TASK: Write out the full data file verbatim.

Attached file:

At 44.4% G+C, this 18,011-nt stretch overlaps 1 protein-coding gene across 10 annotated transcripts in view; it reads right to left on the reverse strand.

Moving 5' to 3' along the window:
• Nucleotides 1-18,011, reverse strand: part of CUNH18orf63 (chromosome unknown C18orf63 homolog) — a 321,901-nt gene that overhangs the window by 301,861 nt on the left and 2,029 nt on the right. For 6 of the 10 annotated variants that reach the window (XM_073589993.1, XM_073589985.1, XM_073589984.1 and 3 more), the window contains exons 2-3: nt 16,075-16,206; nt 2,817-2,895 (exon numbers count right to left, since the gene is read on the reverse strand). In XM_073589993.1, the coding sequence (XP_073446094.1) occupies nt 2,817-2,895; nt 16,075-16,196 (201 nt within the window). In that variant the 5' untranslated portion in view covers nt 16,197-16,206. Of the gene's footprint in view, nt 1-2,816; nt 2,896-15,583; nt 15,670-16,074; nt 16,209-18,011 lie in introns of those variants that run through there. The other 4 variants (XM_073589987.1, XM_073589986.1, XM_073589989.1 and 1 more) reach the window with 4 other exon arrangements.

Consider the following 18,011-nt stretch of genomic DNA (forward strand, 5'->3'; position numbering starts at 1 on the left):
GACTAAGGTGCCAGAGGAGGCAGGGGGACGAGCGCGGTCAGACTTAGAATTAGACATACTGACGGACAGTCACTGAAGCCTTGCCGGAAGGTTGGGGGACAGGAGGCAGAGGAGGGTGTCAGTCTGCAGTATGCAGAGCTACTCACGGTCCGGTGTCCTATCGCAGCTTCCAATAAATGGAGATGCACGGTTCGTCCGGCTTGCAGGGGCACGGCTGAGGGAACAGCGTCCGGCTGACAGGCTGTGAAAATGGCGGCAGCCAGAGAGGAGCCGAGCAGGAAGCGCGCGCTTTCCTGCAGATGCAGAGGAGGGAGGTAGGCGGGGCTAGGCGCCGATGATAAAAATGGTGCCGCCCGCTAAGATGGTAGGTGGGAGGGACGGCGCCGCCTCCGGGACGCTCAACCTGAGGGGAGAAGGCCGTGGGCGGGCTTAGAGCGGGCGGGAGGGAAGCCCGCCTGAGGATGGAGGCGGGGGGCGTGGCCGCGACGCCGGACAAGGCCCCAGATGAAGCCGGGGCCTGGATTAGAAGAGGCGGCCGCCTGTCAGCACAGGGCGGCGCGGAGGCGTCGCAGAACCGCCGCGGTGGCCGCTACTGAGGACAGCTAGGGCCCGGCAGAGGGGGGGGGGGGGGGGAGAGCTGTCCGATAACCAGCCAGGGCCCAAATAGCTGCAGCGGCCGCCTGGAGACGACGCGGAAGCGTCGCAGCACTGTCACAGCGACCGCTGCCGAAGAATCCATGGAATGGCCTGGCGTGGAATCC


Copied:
At 44.4% G+C, this 18,011-nt stretch overlaps 1 protein-coding gene across 10 annotated transcripts in view; it reads right to left on the reverse strand.

Moving 5' to 3' along the window:
• Nucleotides 1-18,011, reverse strand: part of CUNH18orf63 (chromosome unknown C18orf63 homolog) — a 321,901-nt gene that overhangs the window by 301,861 nt on the left and 2,029 nt on the right. For 6 of the 10 annotated variants that reach the window (XM_073589993.1, XM_073589985.1, XM_073589984.1 and 3 more), the window contains exons 2-3: nt 16,075-16,206; nt 2,817-2,895 (exon numbers count right to left, since the gene is read on the reverse strand). In XM_073589993.1, the coding sequence (XP_073446094.1) occupies nt 2,817-2,895; nt 16,075-16,196 (201 nt within the window). In that variant the 5' untranslated portion in view covers nt 16,197-16,206. Of the gene's footprint in view, nt 1-2,816; nt 2,896-15,583; nt 15,670-16,074; nt 16,209-18,011 lie in introns of those variants that run through there. The other 4 variants (XM_073589987.1, XM_073589986.1, XM_073589989.1 and 1 more) reach the window with 4 other exon arrangements.

Consider the following 18,011-nt stretch of genomic DNA (forward strand, 5'->3'; position numbering starts at 1 on the left):
GACTAAGGTGCCAGAGGAGGCAGGGGGACGAGCGCGGTCAGACTTAGAATTAGACATACTGACGGACAGTCACTGAAGCCTTGCCGGAAGGTTGGGGGACAGGAGGCAGAGGAGGGTGTCAGTCTGCAGTATGCAGAGCTACTCACGGTCCGGTGTCCTATCGCAGCTTCCAATAAATGGAGATGCACGGTTCGTCCGGCTTGCAGGGGCACGGCTGAGGGAACAGCGTCCGGCTGACAGGCTGTGAAAATGGCGGCAGCCAGAGAGGAGCCGAGCAGGAAGCGCGCGCTTTCCTGCAGATGCAGAGGAGGGAGGTAGGCGGGGCTAGGCGCCGATGATAAAAATGGTGCCGCCCGCTAAGATGGTAGGTGGGAGGGACGGCGCCGCCTCCGGGACGCTCAACCTGAGGGGAGAAGGCCGTGGGCGGGCTTAGAGCGGGCGGGAGGGAAGCCCGCCTGAGGATGGAGGCGGGGGGCGTGGCCGCGACGCCGGACAAGGCCCCAGATGAAGCCGGGGCCTGGATTAGAAGAGGCGGCCGCCTGTCAGCACAGGGCGGCGCGGAGGCGTCGCAGAACCGCCGCGGTGGCCGCTACTGAGGACAGCTAGGGCCCGGCAGAGGGGGGGGGGGGGGGGAGAGCTGTCCGATAACCAGCCAGGGCCCAAATAGCTGCAGCGGCCGCCTGGAGACGACGCGGAAGCGTCGCAGCACTGTCACAGCGACCGCTGCCGAAGAATCCATGGAATGGCCTGGCGTGGAATCC